Spring Events Around Asheville
Check out our guide below to take advantage of all of the eclectic fun and events Asheville has to offer this time of year!
First, here are a few tips to make sure you make the most out of your time. Spring is a beautiful season in the mountains, but remember that the conditions and temperature can be a little unpredictable. To be prepared and stay comfortable be sure to wear layers and plan for rain.
Now, on to the fun stuff!
Biltmore Blooms: March 20 – May 24
Countless blooms burst forth in every color imaginable at the Biltmore Estate. You can expect to see orchids of all varieties, multi-colored tulips, and daffodils. As we progress into Spring, you can expect to see irises, roses, and azaleas.
Downtown First Fridays Art Walks: April-June (5 p.m. to 8 p.m.)
Discover Asheville’s vibrant art scene as you explore 20 galleries within a half-mile radius of the city center. You can expect to see an array of mediums and practices from fine studio crafts to glass, photography to folk art, and contemporary painting to metalwork.
Donut Festival: April 21st
The Donut Festival in Marion, NC will include all kinds of fun activities – from a half marathon to strolling around the various dessert booths, a donut pageant, and donut eating contest – there will be something for everyone’s sweet tooth!
Weaverville Art Safari: April 28-29 (10 a.m. to 5 p.m.)
Explore the art scene in Weaverville! This self-guided tour allows you to go behind-the-scenes with artists at your own pace. Get a sneak peek at the art during the preview party on Friday, April 27 from 6-8 p.m.
Carolina Mountain Cheese Festival: April 29th (12 a.m. to 5 p.m.)
Come prepared to taste delicious cheeses, meet the cheesemakers and local livestock, and participate in some friendly competitions at this day-long celebration at Highland Brewing.
Downtown After 5: May – Sep
Presented by the Asheville Downtown Association, this event occurs every month from May – Sep and includes a free concert, food trucks, and plenty of beer from local breweries. This popular event attracts about 5,000 people per event so be sure to plan for parking and remember no pups are allowed within the festival grounds.
Summer of Glass: May – Oct
Dozens of local glass artists, studios and galleries are creating events and exhibits across the Asheville area in conjunction with the Chihuly exhibition at Biltmore. Among other activities, you’ll have the chance to watch demonstrations of glass blowing, glass jewelry making, stained glass, enameling and working with glass beads.
Asheville Herb Festival: May 4-6
Celebrating 29 years as the largest herb festival in the US and Canada, the Asheville Herb Festival is a great opportunity to learn from growers and herbalists, experience various demonstrations, and take advantage of the various soaps, tinctures, and medicinals that will be for sale.
French Broad River Festival: May 4-6
Festival features regional and national recording artists a river raft race, and mountain bike race. Spend the weekend along the banks of the French Broad River in beautiful Hot Springs just 35 miles north of Asheville.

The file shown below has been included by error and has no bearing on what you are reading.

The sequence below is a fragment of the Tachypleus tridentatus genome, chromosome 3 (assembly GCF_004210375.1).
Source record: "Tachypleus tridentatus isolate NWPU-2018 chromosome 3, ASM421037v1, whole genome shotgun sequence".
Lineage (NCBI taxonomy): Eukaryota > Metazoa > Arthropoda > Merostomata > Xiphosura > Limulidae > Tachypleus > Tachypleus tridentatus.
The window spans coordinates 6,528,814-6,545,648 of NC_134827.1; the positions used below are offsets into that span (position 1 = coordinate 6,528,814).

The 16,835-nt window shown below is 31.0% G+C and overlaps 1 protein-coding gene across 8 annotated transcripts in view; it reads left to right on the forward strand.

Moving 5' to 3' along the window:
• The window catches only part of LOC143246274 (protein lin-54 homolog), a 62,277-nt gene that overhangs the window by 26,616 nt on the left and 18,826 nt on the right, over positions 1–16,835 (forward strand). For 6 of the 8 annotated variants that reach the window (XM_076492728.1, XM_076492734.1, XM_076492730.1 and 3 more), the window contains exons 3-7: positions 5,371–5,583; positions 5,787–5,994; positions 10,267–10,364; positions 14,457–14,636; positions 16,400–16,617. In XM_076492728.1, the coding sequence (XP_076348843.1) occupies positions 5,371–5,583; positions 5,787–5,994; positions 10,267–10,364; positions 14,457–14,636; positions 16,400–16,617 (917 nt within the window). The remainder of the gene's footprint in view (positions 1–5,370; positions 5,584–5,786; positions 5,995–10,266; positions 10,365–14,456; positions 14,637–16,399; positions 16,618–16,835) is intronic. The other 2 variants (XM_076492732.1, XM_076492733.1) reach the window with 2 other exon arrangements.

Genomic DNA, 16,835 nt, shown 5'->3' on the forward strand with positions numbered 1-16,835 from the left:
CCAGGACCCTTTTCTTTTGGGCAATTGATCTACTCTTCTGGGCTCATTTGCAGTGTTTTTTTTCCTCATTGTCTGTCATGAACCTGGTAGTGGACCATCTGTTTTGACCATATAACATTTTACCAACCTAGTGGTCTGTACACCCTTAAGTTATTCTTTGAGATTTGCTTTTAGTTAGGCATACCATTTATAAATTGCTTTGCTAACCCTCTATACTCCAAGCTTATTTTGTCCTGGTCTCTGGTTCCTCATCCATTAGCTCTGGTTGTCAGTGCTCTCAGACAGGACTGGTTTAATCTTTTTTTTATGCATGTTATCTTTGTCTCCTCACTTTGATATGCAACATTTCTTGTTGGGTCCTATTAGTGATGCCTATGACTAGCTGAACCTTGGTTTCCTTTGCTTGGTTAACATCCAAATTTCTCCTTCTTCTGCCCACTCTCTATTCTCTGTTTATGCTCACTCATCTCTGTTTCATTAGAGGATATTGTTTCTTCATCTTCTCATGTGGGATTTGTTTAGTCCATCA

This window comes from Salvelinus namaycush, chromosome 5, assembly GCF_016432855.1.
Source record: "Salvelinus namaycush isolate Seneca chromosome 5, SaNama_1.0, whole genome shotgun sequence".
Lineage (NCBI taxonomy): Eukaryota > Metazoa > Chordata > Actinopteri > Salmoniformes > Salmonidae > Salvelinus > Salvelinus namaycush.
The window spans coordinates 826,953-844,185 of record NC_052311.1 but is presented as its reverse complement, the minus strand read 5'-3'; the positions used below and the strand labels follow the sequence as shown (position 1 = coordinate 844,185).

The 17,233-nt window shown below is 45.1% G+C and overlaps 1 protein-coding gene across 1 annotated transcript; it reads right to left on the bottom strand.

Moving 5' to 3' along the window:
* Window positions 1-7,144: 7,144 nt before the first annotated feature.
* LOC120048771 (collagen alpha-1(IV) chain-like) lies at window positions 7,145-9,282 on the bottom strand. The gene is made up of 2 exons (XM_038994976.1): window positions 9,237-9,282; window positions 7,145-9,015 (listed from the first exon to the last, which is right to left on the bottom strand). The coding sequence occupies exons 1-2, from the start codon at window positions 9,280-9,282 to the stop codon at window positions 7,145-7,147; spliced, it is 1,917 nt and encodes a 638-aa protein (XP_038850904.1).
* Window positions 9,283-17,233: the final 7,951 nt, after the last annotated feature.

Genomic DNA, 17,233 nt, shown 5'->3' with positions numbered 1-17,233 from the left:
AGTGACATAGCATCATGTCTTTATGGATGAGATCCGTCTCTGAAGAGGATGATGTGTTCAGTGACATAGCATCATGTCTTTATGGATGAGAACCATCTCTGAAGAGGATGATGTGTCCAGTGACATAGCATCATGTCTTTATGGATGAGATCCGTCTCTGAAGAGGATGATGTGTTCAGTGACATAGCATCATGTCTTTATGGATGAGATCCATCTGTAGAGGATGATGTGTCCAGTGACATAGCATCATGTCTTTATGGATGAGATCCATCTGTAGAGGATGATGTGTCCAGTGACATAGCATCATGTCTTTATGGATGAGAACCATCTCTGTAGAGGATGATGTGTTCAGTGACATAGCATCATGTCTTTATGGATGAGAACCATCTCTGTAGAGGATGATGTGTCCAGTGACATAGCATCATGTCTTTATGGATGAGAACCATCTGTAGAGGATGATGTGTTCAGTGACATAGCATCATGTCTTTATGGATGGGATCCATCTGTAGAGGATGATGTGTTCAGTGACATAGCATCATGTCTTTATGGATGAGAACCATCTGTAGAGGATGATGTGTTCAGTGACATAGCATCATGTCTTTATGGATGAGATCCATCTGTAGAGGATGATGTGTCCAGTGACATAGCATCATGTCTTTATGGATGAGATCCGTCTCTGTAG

Asheville Bread Festival: May 5-6 (10 a.m. to 2 p.m.)
Experience the newly-revamped Asheville Bread Festival, which offers you the opportunity to work with professional bakers, improve your baking skills and, of course, enjoy delicious breads! This year’s event has a theme of “A Celebration of Rye.” New Belgium Brewery hosts the bread fair event on Saturday with additional workshops and lectures happening around town. Sunday features a Master Class for professional bakers. A pre-festival tour of the Bread Wheat Trial plots will take place Friday, May 4.
LEAF Festival: May 10-13
Join together with thousands of music lovers gathered at beautiful Lake Eden in the nearby town of Black Mountain to experience powerful music, art and culture. This 20-year tradition takes place on the site of the old Historic Black Mountain College. The event is headlined by Ani DiFranco, Snarky Puppy and Rising Appalachia.
Montford Music & Arts Festival: May 19 (10 a.m. to 7 p.m.)
With tree-lined streets and historic homes, Montford Avenue provides the perfect stage for some of the best music, arts and crafts and food trucks together in one place for a one-day event. In this 15th year of the neighborhood festival, more than 20 musical acts will perform continuously throughout the day.
Mountain Sports Festival: May 25-27
Celebrate the beauty of the Blue Ridge Mountains with other outdoor sports enthusiasts, gear makers, and adventure companies. In addition to adventurous competitions, this free event also features live music and great food!
Asheville Beer Week: May 25-June 2
Cheers to this festival, which dedicates nine full days to celebrating all things beer. Taste great local craft brews, pair beers with a smorgasbord of delicious food, and learn about brewing at events around town. More than 40 breweries are on tap to participate. Beer Week closes with the popular Beer City Festival in Pack Square Park (June 2), which celebrates the local brewing industry with taps from dozens of breweries and plenty of live music.
Black Mountain Art by the Tracks: June 2 (10 a.m. to 6 p.m.)
More than 50 fine artists and master crafters join together on Sutton Avenue near the Old Train Depot in historic downtown Black Mountain for this 21st annual juried art show and sale. As you explore the art, you’ll also be able to enjoy live music.
VeganFest: June 8-10
Celebrate the vegan lifestyle at its best with plenty of delicious, healthy, plant-based foods. On Saturday, nationally-recognized experts will discuss the latest vegan trends. On Sunday from 11 a.m. to 6 p.m., enjoy an outdoor festival with more than 75 vendors showcasing vegan food, beer and lifestyle products.
XPand Fest: June 9 (12-9 p.m.)
Expand your vision of all art disciplines during this free outdoor street festival in Asheville’s South Slope Brewery District. The festival is put on by XPand Your Vision, an Asheville-based non-profit organization dedicated to the arts.
THE GREAT OUTDOORS